by Meg Dowell
Pitching isn’t so bad.
So you’ve reached that point in Writing Insanity Land.
You’re ready to pitch article ideas to publications. Hurray!
There’s just one problem …
Pitching is scary.
The first article I remember officially pitching was (of course) about NaNoWriMo. I wish I still had that email. I don’t remember how I worded anything, or what about my approach made that school newspaper editor say yes. All that to say, it wasn’t my last pitch. I’ve pitched hundreds of articles to dozens of publications since then.
Is it always easy? No. But it does get easier.
So if you want to start pitching, but you’re terrified — don’t worry. I’m here to help.
Editors, a.k.a., receivers of all the ideas
Emailing someone with an idea for an article feels weird for a few reasons — especially if you’ve never done it before. First of all, it has a cold sales call vibe. You’ve never met this person, you have their contact information, you have something to offer them — in exchange for something you want. I think that turns a lot of people off to the idea. But let’s not think of it like a cold call. Instead, think of pitching as a response to a call for submissions that has no deadline.
Usually when you email a pitch or list of pitches to a publication, you’re reaching out to an editor or content manager. These are their publication’s content experts. They know their pub’s audience, they know what effective headlines for their pub sound like — they know exactly what works and what doesn’t. They’re the people you want to approach — be excited, not terrified!
It’s literally in an editor’s job description to read and accept/reject your pitches. In MOST cases, you aren’t just sending your ideas to some random person who isn’t expecting them. It’s likely the person you’re emailing has seen hundreds of emails like yours already (which is why it’s so important to write an email that really impresses them!). It seems scary — but in reality, it’s just what you do.
How to overcome your pitch anxiety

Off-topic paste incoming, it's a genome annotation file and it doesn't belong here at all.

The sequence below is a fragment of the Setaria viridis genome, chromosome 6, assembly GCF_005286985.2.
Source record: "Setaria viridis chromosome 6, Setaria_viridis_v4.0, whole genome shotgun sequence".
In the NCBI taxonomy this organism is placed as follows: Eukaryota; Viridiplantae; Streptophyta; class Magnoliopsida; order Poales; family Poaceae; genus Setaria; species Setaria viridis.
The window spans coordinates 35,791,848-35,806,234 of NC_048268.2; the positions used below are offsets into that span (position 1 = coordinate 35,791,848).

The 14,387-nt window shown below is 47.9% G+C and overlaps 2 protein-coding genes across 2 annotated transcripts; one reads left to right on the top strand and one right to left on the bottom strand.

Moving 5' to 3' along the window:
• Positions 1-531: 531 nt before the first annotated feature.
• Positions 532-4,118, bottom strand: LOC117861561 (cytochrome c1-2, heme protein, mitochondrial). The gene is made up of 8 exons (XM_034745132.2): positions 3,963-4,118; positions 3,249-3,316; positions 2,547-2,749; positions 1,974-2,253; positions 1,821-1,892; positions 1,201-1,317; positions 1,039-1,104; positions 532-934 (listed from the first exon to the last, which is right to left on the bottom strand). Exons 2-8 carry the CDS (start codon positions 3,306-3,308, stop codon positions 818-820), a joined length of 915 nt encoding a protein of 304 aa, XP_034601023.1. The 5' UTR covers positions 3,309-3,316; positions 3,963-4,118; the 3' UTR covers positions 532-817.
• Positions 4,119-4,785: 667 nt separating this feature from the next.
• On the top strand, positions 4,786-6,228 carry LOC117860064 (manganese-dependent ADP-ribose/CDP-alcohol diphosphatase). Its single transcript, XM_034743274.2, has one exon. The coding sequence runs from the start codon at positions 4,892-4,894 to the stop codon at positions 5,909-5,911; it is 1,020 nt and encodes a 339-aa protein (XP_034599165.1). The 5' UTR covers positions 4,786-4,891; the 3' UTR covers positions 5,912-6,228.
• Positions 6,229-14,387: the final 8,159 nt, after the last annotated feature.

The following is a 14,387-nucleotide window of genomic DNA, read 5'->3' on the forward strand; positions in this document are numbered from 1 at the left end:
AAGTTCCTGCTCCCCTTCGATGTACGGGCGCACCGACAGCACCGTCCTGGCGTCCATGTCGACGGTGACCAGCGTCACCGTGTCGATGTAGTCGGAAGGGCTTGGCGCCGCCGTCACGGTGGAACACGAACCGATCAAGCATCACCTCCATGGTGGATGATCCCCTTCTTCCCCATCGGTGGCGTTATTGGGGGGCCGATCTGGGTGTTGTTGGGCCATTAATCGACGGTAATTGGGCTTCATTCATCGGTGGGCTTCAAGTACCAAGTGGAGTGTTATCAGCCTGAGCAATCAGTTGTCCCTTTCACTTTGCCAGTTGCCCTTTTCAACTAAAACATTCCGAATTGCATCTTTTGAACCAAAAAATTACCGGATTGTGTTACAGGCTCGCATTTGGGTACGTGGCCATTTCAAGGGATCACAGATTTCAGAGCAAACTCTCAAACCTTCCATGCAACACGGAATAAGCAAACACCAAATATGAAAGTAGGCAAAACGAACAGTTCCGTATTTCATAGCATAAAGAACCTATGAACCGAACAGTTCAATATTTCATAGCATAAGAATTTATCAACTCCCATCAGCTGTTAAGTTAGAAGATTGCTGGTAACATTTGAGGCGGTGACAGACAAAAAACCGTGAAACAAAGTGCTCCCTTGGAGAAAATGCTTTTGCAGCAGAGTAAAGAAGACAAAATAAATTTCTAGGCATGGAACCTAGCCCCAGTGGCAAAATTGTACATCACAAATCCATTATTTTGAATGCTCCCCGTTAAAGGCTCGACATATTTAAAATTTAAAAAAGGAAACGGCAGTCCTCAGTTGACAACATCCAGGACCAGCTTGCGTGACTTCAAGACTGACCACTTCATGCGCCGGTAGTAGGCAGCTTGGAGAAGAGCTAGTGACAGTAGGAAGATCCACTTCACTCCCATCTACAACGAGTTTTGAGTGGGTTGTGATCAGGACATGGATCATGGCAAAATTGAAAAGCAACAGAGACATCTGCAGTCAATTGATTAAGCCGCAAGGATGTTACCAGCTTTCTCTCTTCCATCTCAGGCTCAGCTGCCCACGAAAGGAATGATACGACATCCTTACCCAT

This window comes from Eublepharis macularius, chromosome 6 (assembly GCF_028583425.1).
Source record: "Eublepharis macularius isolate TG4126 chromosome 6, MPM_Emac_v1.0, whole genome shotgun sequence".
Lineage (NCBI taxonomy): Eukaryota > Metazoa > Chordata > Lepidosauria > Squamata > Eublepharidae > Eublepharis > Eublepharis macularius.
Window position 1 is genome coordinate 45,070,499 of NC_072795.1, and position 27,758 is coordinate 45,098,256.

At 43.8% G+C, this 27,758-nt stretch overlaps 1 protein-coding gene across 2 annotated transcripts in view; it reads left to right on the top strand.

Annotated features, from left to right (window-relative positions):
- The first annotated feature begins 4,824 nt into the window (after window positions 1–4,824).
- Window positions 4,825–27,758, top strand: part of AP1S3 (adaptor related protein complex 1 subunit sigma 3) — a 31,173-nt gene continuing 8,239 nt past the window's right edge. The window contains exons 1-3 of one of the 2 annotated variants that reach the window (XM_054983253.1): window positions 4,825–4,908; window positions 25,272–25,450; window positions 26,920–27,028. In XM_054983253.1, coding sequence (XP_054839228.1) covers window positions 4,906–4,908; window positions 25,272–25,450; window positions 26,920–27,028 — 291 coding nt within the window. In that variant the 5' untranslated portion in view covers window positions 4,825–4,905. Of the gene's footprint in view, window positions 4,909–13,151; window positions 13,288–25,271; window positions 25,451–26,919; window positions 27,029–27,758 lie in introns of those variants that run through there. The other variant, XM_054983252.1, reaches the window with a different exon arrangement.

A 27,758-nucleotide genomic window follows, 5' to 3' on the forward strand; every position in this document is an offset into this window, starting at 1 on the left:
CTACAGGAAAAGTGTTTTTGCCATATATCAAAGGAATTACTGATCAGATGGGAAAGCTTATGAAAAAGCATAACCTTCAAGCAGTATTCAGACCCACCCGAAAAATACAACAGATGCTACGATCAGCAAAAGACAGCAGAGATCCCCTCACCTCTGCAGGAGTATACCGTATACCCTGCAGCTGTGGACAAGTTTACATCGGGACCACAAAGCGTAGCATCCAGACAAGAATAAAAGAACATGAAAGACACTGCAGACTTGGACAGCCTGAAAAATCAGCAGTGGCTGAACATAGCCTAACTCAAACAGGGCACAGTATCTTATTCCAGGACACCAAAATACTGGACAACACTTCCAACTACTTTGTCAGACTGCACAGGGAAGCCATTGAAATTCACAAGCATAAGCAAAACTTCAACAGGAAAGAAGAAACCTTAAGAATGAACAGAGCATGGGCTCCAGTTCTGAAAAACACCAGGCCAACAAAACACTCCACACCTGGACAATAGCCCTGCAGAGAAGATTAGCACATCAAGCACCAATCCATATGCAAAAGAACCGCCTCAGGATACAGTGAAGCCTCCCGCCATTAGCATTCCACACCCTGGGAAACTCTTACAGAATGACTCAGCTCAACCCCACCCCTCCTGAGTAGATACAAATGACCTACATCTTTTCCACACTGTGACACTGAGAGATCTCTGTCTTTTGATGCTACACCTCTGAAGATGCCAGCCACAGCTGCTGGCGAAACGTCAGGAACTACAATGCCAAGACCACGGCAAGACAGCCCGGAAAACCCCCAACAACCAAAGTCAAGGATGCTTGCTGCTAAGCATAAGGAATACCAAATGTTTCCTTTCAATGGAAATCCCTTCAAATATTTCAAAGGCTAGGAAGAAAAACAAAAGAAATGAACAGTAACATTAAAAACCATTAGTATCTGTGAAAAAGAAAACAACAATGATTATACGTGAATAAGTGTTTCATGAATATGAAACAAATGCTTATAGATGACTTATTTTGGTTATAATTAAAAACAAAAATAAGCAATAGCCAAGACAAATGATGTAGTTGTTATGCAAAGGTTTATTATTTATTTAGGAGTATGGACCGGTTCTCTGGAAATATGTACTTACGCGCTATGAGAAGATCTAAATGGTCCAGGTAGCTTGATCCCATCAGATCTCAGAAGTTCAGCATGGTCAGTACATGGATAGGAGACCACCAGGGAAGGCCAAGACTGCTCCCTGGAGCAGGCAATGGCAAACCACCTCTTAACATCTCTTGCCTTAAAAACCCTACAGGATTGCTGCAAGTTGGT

If the idea of sending a random email to a random person sharing your random ideas (begging to be allowed to write SOMETHING PRETTY PLEEEEEASE) totally freaks you out, it’s OK. Take a deep breath. The first dozen times, it’s terrifying. Sometimes, depending on how far I’m about to leap, it’s STILL scary. Here’s what you can do to make pitching feel less fear-inducing.
- Be formal, but conversational. Don’t sound like a robot, but don’t write like you’re texting a friend. Whoever you’re pitching to has likely worked with writers before. They want your unique voice to shine through — even in your initial contact email. Just be yourself.
- Pitch a variety of ideas. Every article idea should sound very different from its partners, while still falling under the publication’s scope. This makes it more likely that at least one pitch will stick.
- Be excited. Let them know you’re genuinely interested in the topics, in the publication, in writing in general. There are too many people out there who pitch dozens of publications in batches just hunting for bylines. Don’t be one of them. CARE.
- Remember: the best way to learn how to pitch is to do it. A lot.No one ever taught me how. I just did it a whole bunch of times until I figured it out. It took a few years, but it happened. If my anxious brain can do it, you can definitely do it.
Still not sure about this whole pitching thing?
Relax. No, seriously. If you’re worried about being annoying, don’t. You’re doing whatever publication you’re pitching to a favor. If you write something good, and it gets a lot of views, that brings traffic, subscribers, revenue to them — and you (hopefully!) get your name on it (and maybe even a paycheck, depending on what level of writing insanity you’re at). Editors want you to pitch good things. Unless they don’t. Then, honestly, they’ll probably just ignore you.
And if you’re afraid of getting rejected … it’s totally normal and you’re not a pathetic loser. Rejection isn’t fun, but it’s going to happen regardless. Just keep in mind that rejection is not a form of failing. The only way to fail in writing is to not try. So try! WELCOME ALL THE REJECTIONS! Because at some point, you’re going to expect rejection, and receive a wonderful and unexpected surprise instead.
Put these four words on repeat in your mind: you can do it. You might not want to, you might want to put it off, you probably wish someone else could do it for you. But pitching is the first step. It’s one of many steps to earning a full-time writing job (at least it was for me). You cannot avoid it. So instead, learn to live with it. You never know — you may even fall in love with it.
Meg is the creator of Novelty Revisions, dedicated to helping writers put their ideas into words. She is a staff writer with The Cheat Sheet, a freelance editor and writer, and a nine-time NaNoWriMo winner. Follow Meg on Twitter for tweets about writing, food and nerdy things.
Great thoughts… appreciate the perspective on this topic!
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Very informative and encouraging! Thank you.
Thanks for the tips, this is helpful!
Reblogged this on DSM Publications and commented:
Check out this post from A Writer’s Path blog on the task of pitching your writing.
Reblogged this on Viv Drewa – The Owl Lady.
This is great and very encouraging and honest. Probably a dumb question but how do you find the people to pitch to?
Reblogged this on WILDsound Writing and Film Festival Review.
Reblogged this on luna's on line and commented:
Taking out some of the fear…